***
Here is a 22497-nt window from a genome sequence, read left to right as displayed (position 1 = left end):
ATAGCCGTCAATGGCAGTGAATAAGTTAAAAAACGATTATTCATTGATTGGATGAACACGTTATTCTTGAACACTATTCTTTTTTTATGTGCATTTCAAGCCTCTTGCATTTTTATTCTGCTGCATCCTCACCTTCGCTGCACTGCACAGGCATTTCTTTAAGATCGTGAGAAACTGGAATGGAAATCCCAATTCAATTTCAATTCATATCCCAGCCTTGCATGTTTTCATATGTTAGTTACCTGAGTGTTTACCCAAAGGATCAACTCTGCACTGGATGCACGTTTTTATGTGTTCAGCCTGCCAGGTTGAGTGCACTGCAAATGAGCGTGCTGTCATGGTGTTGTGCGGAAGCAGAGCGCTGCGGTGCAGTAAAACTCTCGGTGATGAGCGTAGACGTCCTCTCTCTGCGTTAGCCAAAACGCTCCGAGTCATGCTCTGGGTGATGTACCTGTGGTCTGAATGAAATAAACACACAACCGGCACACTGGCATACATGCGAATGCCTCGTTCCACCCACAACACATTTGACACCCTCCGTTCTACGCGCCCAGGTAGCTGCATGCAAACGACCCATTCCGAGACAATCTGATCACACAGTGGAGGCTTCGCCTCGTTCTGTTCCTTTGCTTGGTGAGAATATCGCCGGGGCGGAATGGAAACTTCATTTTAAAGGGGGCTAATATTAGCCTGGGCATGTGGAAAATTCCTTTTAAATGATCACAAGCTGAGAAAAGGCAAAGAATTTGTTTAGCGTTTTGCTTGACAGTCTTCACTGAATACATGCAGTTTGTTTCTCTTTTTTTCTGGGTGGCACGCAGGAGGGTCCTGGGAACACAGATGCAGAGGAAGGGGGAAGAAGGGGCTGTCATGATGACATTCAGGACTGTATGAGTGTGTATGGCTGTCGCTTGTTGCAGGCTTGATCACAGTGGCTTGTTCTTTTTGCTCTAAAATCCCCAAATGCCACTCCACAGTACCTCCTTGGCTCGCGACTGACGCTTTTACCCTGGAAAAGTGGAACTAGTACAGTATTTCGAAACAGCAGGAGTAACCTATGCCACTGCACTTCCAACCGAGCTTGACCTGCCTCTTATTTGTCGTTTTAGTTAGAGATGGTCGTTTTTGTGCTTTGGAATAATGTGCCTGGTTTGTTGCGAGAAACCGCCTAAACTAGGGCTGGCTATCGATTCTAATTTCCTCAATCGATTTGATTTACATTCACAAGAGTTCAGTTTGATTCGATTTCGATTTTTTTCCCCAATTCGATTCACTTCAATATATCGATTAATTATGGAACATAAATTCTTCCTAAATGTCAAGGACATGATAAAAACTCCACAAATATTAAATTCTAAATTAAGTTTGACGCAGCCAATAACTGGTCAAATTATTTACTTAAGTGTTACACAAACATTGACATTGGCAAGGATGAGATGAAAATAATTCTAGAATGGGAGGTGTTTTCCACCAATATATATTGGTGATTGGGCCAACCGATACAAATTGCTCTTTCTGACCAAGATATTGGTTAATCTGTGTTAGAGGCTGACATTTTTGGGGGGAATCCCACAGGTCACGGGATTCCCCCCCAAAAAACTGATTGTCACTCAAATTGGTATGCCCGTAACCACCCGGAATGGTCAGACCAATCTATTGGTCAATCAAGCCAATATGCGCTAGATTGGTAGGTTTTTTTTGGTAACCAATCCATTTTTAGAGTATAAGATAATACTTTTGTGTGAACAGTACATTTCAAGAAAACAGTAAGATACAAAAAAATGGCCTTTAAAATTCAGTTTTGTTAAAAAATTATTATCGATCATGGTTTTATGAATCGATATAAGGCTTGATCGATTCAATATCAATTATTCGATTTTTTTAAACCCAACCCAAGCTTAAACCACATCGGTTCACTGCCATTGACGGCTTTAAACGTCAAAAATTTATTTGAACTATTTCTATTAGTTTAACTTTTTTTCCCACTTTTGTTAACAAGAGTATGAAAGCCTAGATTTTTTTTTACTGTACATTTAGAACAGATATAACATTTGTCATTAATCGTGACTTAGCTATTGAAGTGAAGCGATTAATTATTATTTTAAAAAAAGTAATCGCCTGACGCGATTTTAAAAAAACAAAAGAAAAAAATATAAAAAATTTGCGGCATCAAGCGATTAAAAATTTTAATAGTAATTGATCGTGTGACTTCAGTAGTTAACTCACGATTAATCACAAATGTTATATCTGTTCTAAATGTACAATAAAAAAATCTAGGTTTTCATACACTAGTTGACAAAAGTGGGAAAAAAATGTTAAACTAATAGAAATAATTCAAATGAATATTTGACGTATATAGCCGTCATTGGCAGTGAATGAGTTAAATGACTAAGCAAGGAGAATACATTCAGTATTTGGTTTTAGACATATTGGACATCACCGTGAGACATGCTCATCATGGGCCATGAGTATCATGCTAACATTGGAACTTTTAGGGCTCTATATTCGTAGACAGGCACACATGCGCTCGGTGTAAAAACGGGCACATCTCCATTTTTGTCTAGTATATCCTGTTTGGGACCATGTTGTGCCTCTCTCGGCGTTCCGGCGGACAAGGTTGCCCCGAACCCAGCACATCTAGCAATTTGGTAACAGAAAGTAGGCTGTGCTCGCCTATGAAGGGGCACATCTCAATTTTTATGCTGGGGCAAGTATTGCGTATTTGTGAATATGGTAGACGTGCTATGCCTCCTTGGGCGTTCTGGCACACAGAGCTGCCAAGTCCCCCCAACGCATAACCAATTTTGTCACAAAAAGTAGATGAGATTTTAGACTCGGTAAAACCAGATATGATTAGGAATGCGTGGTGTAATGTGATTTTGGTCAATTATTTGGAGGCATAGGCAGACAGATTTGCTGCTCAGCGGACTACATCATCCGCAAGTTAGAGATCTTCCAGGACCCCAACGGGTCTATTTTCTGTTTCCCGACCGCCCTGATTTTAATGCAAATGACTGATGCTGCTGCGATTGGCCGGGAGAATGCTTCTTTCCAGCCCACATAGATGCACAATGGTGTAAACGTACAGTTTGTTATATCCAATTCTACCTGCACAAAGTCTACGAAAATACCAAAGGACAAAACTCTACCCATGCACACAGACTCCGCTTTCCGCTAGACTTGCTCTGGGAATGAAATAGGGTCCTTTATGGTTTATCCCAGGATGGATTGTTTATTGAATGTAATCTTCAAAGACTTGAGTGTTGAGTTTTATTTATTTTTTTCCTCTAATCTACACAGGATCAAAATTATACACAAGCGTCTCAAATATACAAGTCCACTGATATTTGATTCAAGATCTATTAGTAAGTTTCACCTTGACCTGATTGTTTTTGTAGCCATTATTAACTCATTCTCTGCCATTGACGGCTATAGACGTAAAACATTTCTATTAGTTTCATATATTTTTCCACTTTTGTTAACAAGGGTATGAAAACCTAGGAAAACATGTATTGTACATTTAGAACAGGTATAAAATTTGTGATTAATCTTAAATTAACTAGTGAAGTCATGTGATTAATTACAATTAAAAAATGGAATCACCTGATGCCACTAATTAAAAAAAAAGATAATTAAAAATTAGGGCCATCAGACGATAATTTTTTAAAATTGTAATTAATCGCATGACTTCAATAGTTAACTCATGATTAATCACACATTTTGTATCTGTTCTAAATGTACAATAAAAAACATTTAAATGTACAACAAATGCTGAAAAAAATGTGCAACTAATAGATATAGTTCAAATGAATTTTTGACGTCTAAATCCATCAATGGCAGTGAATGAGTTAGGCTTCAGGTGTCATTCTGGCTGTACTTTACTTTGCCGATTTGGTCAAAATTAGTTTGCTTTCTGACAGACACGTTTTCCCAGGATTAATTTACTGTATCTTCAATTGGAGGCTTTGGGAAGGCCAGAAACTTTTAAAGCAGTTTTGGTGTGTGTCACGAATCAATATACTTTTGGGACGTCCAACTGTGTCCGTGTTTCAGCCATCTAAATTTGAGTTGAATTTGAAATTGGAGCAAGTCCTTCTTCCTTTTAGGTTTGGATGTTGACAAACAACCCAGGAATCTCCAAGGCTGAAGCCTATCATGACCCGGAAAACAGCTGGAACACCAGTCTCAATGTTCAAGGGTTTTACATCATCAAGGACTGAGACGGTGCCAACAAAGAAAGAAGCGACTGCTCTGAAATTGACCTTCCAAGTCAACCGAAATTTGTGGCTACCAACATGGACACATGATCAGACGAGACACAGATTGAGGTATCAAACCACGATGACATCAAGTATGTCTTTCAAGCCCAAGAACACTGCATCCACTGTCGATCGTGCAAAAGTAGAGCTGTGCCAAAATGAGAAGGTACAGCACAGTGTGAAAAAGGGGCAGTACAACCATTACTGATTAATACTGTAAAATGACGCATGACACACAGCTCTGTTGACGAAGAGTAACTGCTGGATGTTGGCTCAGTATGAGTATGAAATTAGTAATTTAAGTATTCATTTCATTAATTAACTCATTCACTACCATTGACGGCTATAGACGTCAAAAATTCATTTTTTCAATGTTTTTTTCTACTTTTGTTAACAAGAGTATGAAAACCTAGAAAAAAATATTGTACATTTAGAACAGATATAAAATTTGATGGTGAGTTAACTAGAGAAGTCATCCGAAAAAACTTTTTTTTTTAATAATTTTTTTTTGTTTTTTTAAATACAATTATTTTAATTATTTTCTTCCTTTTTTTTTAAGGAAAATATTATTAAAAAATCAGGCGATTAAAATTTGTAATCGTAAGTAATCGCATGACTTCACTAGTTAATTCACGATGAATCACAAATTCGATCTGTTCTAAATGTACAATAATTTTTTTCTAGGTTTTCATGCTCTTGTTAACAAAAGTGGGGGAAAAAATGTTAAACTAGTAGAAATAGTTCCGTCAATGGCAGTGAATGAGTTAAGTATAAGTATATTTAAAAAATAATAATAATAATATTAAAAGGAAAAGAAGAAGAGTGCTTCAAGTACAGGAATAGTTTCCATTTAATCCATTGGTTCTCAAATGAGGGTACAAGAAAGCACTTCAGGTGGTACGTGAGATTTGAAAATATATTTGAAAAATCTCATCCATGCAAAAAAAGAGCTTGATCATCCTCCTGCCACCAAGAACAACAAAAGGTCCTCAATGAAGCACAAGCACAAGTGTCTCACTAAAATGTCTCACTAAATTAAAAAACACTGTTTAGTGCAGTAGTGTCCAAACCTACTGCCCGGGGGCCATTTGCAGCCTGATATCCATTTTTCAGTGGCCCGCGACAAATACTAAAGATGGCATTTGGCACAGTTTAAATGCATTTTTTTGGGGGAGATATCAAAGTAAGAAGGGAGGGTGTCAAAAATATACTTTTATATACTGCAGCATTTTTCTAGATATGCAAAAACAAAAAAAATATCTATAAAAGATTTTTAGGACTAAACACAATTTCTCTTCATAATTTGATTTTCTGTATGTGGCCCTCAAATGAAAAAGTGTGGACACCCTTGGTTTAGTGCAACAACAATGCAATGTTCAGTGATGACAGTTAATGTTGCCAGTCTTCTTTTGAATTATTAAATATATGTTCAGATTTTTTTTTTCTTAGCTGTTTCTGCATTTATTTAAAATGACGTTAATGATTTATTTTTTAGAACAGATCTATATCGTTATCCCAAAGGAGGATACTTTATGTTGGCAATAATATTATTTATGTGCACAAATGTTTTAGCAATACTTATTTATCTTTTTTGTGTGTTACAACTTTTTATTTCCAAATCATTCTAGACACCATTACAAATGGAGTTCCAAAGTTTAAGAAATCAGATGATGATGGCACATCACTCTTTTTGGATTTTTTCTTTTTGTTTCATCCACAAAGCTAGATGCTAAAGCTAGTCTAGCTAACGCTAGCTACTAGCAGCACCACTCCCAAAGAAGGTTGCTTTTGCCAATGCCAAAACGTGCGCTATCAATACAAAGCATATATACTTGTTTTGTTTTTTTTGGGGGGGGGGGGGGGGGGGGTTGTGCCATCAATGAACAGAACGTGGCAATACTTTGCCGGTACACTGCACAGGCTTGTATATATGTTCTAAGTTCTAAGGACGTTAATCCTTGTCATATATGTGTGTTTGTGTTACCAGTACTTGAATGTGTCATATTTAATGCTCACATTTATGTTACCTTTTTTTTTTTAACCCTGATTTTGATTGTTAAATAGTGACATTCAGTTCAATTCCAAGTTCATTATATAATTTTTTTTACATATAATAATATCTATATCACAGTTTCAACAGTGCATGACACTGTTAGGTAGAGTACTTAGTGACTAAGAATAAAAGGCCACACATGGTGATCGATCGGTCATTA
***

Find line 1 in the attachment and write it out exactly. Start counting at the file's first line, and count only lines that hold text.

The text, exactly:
Here is a 22497-nt window from a genome sequence, read left to right as displayed (position 1 = left end):